What We Don't Buy, sent again

Mon, 2017/08/14 - 2:16pm | Your editor
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Oh What A Lovely War has been postponed. It means that American diplomacy and democracy need to be improved by the Trump Administration after the futile—or dangerous—threats against North Korea. Wall Street is up with a sigh of relief but the real market rise will move away from that bubbling cauldron to other lands, mostly in Asia.

To start with Japan chalked up an exceptional and world-beating 4% annualized growth rate in the June quarter despite the high yen exchange rate which was supposed to hold it back. My theory is that the country's long-lived aging population is fed up with low returns on savings and is spending more freely, perhaps for the good of the grandchildren.

China is diplomatically in clover as North Korea and Trump trade threats and insults. Economically it is probably not doing as well as Japan, or even South Korea. More on this for the paying subs below,

And in Washington DC, after the president produced a feeble attack on all sides over the Charlottesburg murder, his chief right-wing aide, Steve Bannon, of Breitbart, is reportedly on the skids.

Meanwhile the ominously named Pres. Lenin Morales is seeking to get into the hot market of brine-extracted lithium. Lenin M. designated four pilot sites and hired a German PR firm to bring investors into Bolivian brine. I think he needs to change his name.


For the first time in weeks there is only one company in our portfolio reporting today, so you get a special report on two stocks we examined and will not be buying and one we bought in error and have to sell.


*Eco-invest's Max Deml tipped a photo-voltaic specialist company from South Korea, Shinsung E&G Co. and he has added it to his photo-voltaic 30-stock index. Shinsung's ENG was founded in 1972 to build clean-rooms for electronic companies and was listed in Seoul starting in 1996. It began to diversify into solar crystal cells and spun out the E&G arm and ENG plus a joint holding company in 2008. In 2016 the group reacquired its 3 entities under Shinsung Solar Energy label and bought out holders of the other listed entities. It then renamed new parent Shinsung E&G early this year. It trades as KR7011930005.

There are no ADRs yet and no foreign listing, as South Korean rules on going global are very strict.

Shinsung E&G has its HQ in Seongnam near Seoul and factories there and has subs in the USA, Japan, Singapore, Malaysia, and Hungary (not far from where Max hangs out). CEO Lee Wan-Keun plans to offer more solar energy products beside cells and modules, like solar power stations.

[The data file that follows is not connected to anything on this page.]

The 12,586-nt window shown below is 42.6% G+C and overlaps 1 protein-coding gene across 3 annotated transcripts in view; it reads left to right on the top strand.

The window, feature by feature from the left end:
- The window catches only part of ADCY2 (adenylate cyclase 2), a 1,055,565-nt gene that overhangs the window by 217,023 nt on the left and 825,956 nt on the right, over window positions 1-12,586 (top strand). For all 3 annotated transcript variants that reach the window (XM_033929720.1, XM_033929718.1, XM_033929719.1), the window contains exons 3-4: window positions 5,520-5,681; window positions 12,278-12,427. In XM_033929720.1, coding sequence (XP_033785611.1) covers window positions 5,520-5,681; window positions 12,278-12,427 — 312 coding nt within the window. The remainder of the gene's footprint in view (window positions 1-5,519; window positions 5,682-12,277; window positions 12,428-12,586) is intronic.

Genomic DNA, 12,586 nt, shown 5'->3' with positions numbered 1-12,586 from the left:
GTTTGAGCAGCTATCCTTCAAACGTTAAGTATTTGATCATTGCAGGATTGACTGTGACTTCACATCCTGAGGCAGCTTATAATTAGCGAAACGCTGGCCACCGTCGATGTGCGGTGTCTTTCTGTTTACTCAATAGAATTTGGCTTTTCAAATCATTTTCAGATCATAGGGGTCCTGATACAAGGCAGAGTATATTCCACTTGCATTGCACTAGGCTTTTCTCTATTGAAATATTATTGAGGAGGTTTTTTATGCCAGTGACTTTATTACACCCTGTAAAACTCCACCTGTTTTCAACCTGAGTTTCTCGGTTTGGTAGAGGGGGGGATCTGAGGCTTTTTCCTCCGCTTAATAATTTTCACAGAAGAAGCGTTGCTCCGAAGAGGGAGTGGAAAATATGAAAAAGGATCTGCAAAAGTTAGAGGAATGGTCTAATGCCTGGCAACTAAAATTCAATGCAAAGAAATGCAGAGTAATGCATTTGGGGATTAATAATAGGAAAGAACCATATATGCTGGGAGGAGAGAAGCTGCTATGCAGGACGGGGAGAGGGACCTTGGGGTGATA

Last year turnover at Shinsung rose 27% to KW 217 bn, about $165 mn and EPS soared 535 to 36.54 won/sh. Max recommends the stock at 2130 won saying its market cap is only 1.8x its annual sales level but warns that its p/e ratio is near 50.

We are passing on this idea until Shinsung creates an ADR because there is no way we can buy in Seoul. I was keen to find a bargain there after the near nuclear showdown last week but this ain't it.


*The U shares of Royal Bank of Scotland were not among those which RBS announced plans to redeem with its H1 report, saying it was not cost effective. RMS will not be able to redeem its U shares until 2027 under the prospectus, so I looked into them as a possible home for oursoon redeemable RBS high-yielding non-cumulative preferred: the L and the F shares from the parent, and the C shares from Nat West, now a sub.

There are many reasons NOT to buy the U shares which bear variable interest based on the Libor rate (London Interbank Offer Rate). It is being abolished within 5 years because of manipulation by the banks which deal in this benchmark, formerly used to set interest rates for some mortgages in the USA and and Europe. That means there will be no benchmark at all from 2022 to 2027 and the carry rate of 5.14% will be the maximum payable.

The other reason for not buying the U shares is that the minimum purchase is 10 shares with a face value of $10,000, meaning an investment of $100,000 (give or take a few grand depending on how the market feels right now.) It is only for institutional buyers and therefore doesn't belong here.

If any of you are qualified to buy its dusip is 780097AU and it bears variable interest at 2.32% over the 3-mo Libor rate, along with the carry rate of 5.14%. The share was recommended last week by Renaissance Research on www.seekingalpha.com, a website addressing retail investors, and was made an editor's choice.


*I am being cautious after finding that there was no US brokerage custodian who would accept the Blackrock-managed Canadian dollar denominated XFR in Toronto, the Blackrock C$ Floating Rate Note iShares ETF I researched it in Morningstar. It turns out that it was not supposed to have been bought by a US person. Under St Ronald Reagan the US passed a law against passive foreign investment funds or PFICs which apparently XFR can (maybe) be classified as. So the brokers don't want to hold it. And I was never supposed to have been allowed to buy it except the Fidelity brokers were very keen to get brownie points for booking the expensive trade (which involved currency conversion fees and high Toronto commissions).


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